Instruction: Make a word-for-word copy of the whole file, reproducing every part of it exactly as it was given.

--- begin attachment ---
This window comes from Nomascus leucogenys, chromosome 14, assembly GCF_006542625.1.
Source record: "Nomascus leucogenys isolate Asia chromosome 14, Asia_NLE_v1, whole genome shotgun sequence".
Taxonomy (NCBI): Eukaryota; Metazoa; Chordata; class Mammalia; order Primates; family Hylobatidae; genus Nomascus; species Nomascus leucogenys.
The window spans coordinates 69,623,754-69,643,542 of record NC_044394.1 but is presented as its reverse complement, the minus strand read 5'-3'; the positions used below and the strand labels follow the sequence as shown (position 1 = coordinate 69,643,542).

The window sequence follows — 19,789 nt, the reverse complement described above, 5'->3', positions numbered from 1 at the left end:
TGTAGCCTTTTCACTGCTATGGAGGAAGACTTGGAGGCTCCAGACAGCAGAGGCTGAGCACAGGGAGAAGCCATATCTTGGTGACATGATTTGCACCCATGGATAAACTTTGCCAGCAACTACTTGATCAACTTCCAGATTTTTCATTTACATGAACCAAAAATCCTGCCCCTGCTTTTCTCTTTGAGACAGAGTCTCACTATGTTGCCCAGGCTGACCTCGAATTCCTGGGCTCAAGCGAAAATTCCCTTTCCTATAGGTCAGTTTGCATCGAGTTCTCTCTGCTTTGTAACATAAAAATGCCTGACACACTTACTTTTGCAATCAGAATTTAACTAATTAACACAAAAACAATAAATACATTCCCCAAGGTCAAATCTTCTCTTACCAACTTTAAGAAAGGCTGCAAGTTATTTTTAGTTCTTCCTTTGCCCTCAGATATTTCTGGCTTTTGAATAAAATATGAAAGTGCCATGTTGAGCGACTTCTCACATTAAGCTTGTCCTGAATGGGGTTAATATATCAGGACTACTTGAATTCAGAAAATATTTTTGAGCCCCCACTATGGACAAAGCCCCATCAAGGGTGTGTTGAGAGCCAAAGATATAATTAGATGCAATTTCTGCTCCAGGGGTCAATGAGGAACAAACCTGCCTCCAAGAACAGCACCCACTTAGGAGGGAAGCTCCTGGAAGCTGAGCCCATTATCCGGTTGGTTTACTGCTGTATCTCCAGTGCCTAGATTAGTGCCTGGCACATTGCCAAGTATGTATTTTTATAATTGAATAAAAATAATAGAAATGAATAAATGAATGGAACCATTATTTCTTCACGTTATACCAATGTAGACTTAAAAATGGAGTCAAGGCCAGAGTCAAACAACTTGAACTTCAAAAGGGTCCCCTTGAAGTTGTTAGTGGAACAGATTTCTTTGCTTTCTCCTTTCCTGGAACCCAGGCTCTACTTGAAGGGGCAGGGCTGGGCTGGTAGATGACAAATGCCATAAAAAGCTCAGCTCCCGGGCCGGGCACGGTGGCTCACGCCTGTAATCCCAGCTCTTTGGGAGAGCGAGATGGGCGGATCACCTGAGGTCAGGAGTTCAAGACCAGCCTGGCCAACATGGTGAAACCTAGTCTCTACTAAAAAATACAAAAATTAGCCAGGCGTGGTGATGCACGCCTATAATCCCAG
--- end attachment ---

This window comes from Nomascus leucogenys, chromosome 14, assembly GCF_006542625.1.
Source record: "Nomascus leucogenys isolate Asia chromosome 14, Asia_NLE_v1, whole genome shotgun sequence".
Taxonomy (NCBI): Eukaryota; Metazoa; Chordata; class Mammalia; order Primates; family Hylobatidae; genus Nomascus; species Nomascus leucogenys.
The window spans coordinates 69,623,754-69,643,542 of record NC_044394.1 but is presented as its reverse complement, the minus strand read 5'-3'; the positions used below and the strand labels follow the sequence as shown (position 1 = coordinate 69,643,542).

The window sequence follows — 19,789 nt, the reverse complement described above, 5'->3', positions numbered from 1 at the left end:
TGTAGCCTTTTCACTGCTATGGAGGAAGACTTGGAGGCTCCAGACAGCAGAGGCTGAGCACAGGGAGAAGCCATATCTTGGTGACATGATTTGCACCCATGGATAAACTTTGCCAGCAACTACTTGATCAACTTCCAGATTTTTCATTTACATGAACCAAAAATCCTGCCCCTGCTTTTCTCTTTGAGACAGAGTCTCACTATGTTGCCCAGGCTGACCTCGAATTCCTGGGCTCAAGCGAAAATTCCCTTTCCTATAGGTCAGTTTGCATCGAGTTCTCTCTGCTTTGTAACATAAAAATGCCTGACACACTTACTTTTGCAATCAGAATTTAACTAATTAACACAAAAACAATAAATACATTCCCCAAGGTCAAATCTTCTCTTACCAACTTTAAGAAAGGCTGCAAGTTATTTTTAGTTCTTCCTTTGCCCTCAGATATTTCTGGCTTTTGAATAAAATATGAAAGTGCCATGTTGAGCGACTTCTCACATTAAGCTTGTCCTGAATGGGGTTAATATATCAGGACTACTTGAATTCAGAAAATATTTTTGAGCCCCCACTATGGACAAAGCCCCATCAAGGGTGTGTTGAGAGCCAAAGATATAATTAGATGCAATTTCTGCTCCAGGGGTCAATGAGGAACAAACCTGCCTCCAAGAACAGCACCCACTTAGGAGGGAAGCTCCTGGAAGCTGAGCCCATTATCCGGTTGGTTTACTGCTGTATCTCCAGTGCCTAGATTAGTGCCTGGCACATTGCCAAGTATGTATTTTTATAATTGAATAAAAATAATAGAAATGAATAAATGAATGGAACCATTATTTCTTCACGTTATACCAATGTAGACTTAAAAATGGAGTCAAGGCCAGAGTCAAACAACTTGAACTTCAAAAGGGTCCCCTTGAAGTTGTTAGTGGAACAGATTTCTTTGCTTTCTCCTTTCCTGGAACCCAGGCTCTACTTGAAGGGGCAGGGCTGGGCTGGTAGATGACAAATGCCATAAAAAGCTCAGCTCCCGGGCCGGGCACGGTGGCTCACGCCTGTAATCCCAGCTCTTTGGGAGAGCGAGATGGGCGGATCACCTGAGGTCAGGAGTTCAAGACCAGCCTGGCCAACATGGTGAAACCTAGTCTCTACTAAAAAATACAAAAATTAGCCAGGCGTGGTGATGCACGCCTATAATCCCAG